With the world series currently being played, many young athletes will have dreams of becoming a professional baseball player. Dr. Nabil Ebraheim, an orthopaedic Surgeon from The University of Toledo Medical Center, has a few thoughts on the subject. Dr. Nabil Ebraheim has over 30 years of orthopaedic experience and has seen and treated many different injuries over the years.
The “little leaguer’s shoulder” is a stress fracture of the growth plate of the proximal humerus. It usually occurs due to a throwing motion and is considered to be a fracture of the physeal growth plate (Salter-Harris Type I).
The overuse, repeated high loads of torque and rapidly growing child causes microtrauma to the physis. This injury is seen mostly in adolescence, pitchers and tennis players. This overuse injury is associated with pitching and is influenced by the quantity, intensity and age of the player.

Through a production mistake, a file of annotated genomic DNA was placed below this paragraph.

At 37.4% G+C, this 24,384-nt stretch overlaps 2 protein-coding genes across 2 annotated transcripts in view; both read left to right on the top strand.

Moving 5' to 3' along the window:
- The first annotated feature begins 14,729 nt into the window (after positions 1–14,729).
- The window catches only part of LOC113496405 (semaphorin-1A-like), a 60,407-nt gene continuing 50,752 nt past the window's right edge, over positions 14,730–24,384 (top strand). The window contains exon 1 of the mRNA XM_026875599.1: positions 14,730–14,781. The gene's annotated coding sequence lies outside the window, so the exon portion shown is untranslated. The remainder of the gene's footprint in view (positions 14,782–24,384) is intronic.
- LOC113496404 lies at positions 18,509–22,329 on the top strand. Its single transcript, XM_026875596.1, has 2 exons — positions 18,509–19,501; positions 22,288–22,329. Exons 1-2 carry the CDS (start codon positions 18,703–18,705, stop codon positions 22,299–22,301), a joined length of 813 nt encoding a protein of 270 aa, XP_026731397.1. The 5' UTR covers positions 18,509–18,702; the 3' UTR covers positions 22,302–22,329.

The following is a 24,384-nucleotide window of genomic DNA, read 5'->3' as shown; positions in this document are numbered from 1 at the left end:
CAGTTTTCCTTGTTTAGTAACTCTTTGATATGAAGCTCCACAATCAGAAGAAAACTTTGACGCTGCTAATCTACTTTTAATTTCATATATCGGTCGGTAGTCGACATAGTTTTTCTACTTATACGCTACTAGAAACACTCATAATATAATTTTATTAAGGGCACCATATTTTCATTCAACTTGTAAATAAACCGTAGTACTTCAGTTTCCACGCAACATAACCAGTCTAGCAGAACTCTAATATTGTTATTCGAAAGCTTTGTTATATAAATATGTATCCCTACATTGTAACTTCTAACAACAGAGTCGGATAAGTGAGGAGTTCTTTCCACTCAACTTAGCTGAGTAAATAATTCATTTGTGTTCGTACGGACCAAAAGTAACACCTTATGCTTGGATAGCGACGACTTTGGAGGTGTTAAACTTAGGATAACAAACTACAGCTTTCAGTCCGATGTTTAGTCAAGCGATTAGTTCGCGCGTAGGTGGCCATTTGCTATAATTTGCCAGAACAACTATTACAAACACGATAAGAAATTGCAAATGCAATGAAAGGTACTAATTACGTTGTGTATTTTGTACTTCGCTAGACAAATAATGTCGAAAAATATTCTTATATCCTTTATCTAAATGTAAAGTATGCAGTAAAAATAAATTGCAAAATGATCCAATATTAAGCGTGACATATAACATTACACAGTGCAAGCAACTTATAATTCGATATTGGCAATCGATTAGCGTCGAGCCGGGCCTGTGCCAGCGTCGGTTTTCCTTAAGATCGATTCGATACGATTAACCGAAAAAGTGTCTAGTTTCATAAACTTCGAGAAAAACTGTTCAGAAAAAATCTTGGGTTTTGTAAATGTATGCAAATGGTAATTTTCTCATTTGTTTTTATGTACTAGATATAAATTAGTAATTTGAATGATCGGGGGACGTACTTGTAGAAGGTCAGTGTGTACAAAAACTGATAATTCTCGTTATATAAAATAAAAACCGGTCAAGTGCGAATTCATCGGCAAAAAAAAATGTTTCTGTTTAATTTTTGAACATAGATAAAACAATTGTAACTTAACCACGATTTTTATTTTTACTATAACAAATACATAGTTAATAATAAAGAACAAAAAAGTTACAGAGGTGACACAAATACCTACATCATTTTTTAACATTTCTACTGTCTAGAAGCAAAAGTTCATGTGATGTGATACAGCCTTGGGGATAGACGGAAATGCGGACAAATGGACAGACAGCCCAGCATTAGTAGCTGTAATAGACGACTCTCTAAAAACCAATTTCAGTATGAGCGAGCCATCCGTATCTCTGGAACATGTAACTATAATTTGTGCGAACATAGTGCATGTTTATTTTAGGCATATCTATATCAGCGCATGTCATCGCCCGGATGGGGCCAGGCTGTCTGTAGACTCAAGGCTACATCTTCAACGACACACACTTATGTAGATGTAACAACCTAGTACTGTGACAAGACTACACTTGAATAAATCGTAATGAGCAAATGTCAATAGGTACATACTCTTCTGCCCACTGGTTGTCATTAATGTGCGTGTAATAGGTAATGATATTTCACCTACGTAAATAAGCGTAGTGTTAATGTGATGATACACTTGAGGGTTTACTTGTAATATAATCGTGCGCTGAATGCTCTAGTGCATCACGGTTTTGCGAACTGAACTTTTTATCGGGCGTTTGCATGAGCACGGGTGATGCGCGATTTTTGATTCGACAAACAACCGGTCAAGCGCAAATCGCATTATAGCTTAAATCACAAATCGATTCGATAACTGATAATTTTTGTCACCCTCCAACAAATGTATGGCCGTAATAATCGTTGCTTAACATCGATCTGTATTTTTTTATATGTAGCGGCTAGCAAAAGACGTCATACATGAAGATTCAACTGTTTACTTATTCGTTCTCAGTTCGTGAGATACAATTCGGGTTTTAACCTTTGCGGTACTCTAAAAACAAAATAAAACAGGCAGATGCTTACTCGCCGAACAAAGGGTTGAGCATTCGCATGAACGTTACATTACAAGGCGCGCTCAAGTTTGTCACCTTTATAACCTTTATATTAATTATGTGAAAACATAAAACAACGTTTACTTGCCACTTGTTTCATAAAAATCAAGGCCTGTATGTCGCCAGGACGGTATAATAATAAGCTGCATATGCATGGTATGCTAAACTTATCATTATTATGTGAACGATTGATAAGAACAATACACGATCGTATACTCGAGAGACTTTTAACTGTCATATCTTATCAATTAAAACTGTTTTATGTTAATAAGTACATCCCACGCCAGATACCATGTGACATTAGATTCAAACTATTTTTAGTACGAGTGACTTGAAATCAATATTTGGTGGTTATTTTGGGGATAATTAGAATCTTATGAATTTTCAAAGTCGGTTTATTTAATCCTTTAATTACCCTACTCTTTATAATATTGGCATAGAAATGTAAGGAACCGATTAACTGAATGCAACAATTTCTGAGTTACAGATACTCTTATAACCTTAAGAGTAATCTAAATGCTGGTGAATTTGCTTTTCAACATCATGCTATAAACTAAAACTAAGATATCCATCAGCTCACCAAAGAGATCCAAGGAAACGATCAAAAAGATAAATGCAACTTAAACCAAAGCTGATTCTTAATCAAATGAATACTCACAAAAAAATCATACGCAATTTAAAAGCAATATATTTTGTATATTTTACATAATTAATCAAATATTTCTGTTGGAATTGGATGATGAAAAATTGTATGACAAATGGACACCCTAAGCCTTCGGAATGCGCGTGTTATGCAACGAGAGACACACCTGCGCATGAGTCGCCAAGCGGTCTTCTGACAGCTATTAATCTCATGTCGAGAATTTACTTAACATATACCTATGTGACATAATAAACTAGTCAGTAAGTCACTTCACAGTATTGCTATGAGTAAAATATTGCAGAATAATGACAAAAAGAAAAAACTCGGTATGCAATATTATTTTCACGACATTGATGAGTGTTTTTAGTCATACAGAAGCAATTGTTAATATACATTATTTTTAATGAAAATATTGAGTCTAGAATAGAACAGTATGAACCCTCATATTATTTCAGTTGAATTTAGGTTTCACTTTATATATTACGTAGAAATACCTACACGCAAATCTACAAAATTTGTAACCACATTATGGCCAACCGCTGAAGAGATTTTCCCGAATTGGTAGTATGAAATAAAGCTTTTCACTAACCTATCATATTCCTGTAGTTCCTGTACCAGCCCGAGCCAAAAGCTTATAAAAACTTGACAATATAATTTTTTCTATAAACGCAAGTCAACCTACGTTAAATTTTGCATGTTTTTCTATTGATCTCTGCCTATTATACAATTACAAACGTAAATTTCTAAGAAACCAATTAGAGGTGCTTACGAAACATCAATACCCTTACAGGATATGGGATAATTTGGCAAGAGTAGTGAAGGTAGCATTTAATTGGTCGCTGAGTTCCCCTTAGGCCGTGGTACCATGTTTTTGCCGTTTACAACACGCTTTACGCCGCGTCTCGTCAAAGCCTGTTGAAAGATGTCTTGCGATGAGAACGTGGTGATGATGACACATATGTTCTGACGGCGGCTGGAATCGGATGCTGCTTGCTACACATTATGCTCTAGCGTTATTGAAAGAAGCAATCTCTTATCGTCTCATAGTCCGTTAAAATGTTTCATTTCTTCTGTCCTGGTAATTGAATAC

Symptoms: Shoulder pain that worsens with throwing as well as tenderness over the physis of the proximal humerus. Rule out an injury to the subdeltoid bursa. The pain will usually improve with rest.
X-rays will show a widened physis compared to the other side. There will be fragmentation and sclerosis of the lateral aspect of the proximal humerus in the physeal area.
Treatment of little leaguer’s shoulder includes cessation of throwing for about 2-3 months, progressive throwing program, rotator cuff strengthening once full painless range of motion is achieved.
omplications that may arise with little leaguer’s shoulder. These complications include both premature growth arrest and a physeal fracture.
To prevent little leaguer’s shoulder from happening to a young athlete, Dr. Nabil Ebraheim suggests that these athletes avoid overusing their arm.